Note: It is always advisable to do a keyword research. This will help you to target commonly used key terms that are less competitive in your niche. The recommended tool to use is the Google Keyword Tool which is free or the Keyword Winner which is a powerful paid wordpress plugin.
Number of links one should have within the resource box:
In most article directories, authors are only allowed to add up to two links though you will find others allowing up to 3 links. The number of links actually does not count much; whether you put 1 or 2 links, the link juice will still be the same.
This tells you that when you are using article marketing you need to be consistent. As you keep on submitting more articles and using different keywords within your niche, you will gradually increase you page ranking thus more direct and organic blog traffic.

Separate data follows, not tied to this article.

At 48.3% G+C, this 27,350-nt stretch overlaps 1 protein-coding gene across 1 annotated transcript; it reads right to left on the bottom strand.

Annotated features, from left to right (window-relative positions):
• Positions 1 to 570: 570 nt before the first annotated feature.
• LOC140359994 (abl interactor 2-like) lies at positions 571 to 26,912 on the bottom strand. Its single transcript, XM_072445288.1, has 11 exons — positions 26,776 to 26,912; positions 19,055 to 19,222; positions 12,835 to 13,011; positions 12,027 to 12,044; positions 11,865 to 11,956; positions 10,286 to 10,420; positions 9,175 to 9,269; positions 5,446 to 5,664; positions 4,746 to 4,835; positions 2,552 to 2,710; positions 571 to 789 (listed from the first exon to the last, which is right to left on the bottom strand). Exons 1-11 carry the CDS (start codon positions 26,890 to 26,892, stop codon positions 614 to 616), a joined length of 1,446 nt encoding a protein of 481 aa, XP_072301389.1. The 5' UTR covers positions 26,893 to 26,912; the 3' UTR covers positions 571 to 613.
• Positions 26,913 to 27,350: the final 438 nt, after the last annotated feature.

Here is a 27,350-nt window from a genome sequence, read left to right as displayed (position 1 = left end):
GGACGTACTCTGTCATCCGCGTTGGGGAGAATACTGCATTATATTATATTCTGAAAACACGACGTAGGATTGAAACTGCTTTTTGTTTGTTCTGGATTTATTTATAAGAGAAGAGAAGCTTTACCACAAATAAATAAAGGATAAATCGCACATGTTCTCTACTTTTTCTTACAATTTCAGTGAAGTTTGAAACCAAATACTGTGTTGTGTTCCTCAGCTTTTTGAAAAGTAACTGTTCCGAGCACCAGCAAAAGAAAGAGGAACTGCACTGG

Article marketing is more effective when you do it on regular bases. My advice would be to have two links within your resource box, one pointing to your home page with your major keyword term and another pointing to a particular page with that pages’ targeted keyword phrase.
Note: But remember that all keywords must be terms that related to both your article and content within your website or blog. It will hurt your page rankings and online reputation if you publish an article about pets and yet your blog is discussing about work from home jobs.